The amount was presented to the Society on behalf of the president by the vice president and minister of Women's Affairs, Aja Dr Isatou Njie-Saidy, Saturday at a presentation ceremony held at the Women’s Bureau in Banjul. The gesture was part of President Jammeh's appreciation of the Society's proactive stance in the promotion of hunting culture in The Gambia, following its’ recent cultural display in the city of Banjul.

Speaking at the ceremony, Alpha Jallow, a senior member of the Society, disclosed that they have a current membership of 176 representing all ethnic groups in The Gambia. He said they have been involved in such activities for a long time until the president in recognition of their efforts honoured him with two distinct awards, something he described as immeasurable. He thanked the Gambian leader for his support towards the promotion of different cultures in the country assuring that they will be at his disposal to showcase their culture each time they are invited.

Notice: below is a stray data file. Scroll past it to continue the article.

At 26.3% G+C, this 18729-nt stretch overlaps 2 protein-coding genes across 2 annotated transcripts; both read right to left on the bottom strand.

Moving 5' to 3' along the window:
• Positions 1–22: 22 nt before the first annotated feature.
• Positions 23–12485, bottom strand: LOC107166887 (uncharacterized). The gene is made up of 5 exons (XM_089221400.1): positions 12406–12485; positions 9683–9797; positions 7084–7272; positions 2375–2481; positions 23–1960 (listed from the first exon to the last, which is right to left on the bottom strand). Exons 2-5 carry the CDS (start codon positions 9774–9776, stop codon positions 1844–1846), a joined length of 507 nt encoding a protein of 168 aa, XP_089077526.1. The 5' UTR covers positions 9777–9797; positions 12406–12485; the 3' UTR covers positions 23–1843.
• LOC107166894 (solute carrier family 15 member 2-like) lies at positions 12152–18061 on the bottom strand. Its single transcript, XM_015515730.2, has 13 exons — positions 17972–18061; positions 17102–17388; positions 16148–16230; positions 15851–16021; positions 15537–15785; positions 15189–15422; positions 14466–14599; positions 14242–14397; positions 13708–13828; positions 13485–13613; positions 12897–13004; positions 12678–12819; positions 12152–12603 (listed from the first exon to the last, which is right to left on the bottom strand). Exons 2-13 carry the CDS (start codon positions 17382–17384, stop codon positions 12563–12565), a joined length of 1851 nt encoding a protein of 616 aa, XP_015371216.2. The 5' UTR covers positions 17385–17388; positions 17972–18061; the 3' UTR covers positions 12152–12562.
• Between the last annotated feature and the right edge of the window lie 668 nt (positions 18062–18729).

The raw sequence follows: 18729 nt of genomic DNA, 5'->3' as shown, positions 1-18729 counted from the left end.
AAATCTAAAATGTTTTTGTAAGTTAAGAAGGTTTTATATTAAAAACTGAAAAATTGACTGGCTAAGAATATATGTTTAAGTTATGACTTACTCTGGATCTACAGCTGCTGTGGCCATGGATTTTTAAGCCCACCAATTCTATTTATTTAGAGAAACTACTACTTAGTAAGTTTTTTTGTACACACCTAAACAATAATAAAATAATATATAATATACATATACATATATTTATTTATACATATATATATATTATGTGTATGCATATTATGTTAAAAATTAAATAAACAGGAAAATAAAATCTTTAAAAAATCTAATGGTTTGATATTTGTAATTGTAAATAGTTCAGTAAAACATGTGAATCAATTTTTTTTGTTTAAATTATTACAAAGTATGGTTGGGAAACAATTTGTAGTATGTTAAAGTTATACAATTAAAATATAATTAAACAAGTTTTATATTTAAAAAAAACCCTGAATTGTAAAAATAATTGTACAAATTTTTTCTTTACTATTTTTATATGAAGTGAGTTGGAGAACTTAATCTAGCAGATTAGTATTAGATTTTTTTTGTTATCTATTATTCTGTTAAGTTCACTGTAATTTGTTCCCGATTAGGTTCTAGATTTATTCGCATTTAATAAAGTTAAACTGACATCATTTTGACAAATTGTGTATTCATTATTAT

Aunty Louis Jobe and Aunty Fatoumatta Jah alias 'Aunty Matta Matta', all women councilors in Banjul expressed similar sentiments, and both acknowledged that they know the Society very well in Banjul. Aunty Louis Jobe said that they knew about hunting in the City of Banjul when they were young but that it got to a stage when the culture started to diminish gradually. She then thanked members of the Ekun Baba Odeh Hunting Society for their proactive stance towards reviving the culture back to life. The two lady councilors equally thanked President Jammeh for promoting Gambian culture in the country.